Google “Leadership Emotional Intelligence” and marvel at the number of hits on books, articles, and blog posts that have been produced. Not a week goes by without a new offering espousing the importance of Emotional Intelligence (EQ) and interpersonal communication for business leaders.
The secret to gaining the upper hand in negotiation is to give the other side the illusion of control. If knowledge is power, what you really want to gain is knowledge in the interaction without really giving much information away. Here’s how to flip the control dynamic on it’s head and enjoy the process.
Before you go into any negotiation you probably address some form of the below: Time spent planning Purpose of interaction How do we move the negotiations forward? Now ask yourself, how much of that is self-centered?
The Accusations Audit. (And the crazy thing is women are killing it with this!) Across the board, our clients are hitting the biggest home-runs by leading with this strategy. From divorce negotiations, to astounding deals with insurance companies that even ambulance chasers wouldn’t take, to multi-million-dollar government contracts.
As I reflected on my time as commander of my former agency’s Hostage Negotiations Team, I realized that eight of the 15 negotiators was a woman. It was not necessarily by design. It was just the way it shook out. They competed for the spots and outperformed other candidates; male and female.
If they’re talking to you, you have leverage. Who has the leverage in a kidnapping? As crazy as it sounds, it’s the people negotiating on behalf of the victim. After all, where else are the kidnappers going to go to get a ransom. Can you apply this to your negotiations?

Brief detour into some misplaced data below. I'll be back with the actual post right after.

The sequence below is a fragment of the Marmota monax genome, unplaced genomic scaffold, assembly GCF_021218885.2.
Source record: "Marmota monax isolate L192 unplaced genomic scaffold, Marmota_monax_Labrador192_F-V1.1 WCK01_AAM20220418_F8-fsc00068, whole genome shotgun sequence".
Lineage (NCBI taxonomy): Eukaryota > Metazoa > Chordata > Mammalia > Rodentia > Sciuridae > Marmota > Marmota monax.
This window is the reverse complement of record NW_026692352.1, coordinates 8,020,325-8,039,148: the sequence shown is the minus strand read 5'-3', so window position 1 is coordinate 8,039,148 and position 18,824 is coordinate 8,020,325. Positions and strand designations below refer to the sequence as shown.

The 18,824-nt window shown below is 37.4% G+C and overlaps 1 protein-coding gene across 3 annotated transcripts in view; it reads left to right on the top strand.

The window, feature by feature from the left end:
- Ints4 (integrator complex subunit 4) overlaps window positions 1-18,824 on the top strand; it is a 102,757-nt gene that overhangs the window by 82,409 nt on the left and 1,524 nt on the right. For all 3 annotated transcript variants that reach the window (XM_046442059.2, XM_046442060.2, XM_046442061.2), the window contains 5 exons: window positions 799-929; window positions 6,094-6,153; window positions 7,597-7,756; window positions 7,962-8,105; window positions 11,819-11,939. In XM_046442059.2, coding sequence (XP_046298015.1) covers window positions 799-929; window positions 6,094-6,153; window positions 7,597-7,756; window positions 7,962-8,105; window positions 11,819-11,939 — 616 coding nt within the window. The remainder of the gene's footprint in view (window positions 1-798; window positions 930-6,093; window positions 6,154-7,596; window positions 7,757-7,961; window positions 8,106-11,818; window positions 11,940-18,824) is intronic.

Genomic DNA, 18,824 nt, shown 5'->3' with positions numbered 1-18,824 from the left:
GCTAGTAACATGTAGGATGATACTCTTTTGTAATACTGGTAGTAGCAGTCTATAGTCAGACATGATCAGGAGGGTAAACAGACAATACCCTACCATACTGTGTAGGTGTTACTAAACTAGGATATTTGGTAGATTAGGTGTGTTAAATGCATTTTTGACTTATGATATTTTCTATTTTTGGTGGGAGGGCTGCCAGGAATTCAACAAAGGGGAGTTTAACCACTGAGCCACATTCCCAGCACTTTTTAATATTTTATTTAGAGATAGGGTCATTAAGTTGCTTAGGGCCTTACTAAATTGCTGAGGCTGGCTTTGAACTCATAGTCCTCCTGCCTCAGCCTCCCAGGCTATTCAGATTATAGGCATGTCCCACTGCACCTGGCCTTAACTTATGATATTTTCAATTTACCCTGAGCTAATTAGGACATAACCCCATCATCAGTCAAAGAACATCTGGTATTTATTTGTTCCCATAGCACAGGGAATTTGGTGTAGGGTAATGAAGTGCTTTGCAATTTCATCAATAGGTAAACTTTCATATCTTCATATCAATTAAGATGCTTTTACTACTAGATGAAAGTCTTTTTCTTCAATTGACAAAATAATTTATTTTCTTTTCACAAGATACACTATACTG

If you knew what the people on the opposite side of the table thought you’d surely get everything you wanted. Unfortunately, you don’t have a crystal ball or a time machine and haven’t fully developed your psychic abilities just yet. Hence the reason for a communication process and varying amounts of preparation based on circumstance and of course time.
Bosses reward people they trust and who are effective. And when in doubt? They lean towards those they trust. Here’s how to achieve both.
The Incident Commander (IC) is brand new. He has spent the last three years as a sergeant in the Property and Evidence section. He was promoted to sergeant four years prior and spent one year running a squad before being transferred to Property and Evidence. Two months ago he competed for and was ultimately promoted to lieutenant.
Having an individual or a team of people ask you questions is an easily foreseeable part of negotiation. Knowing that negotiation is an information gathering endeavor, you need to be prepared to make sure you take every opportunity to make yourself smarter. Sometimes these moments are when questions are asked of you. They are trying to piece together the puzzle for themselves which is why they...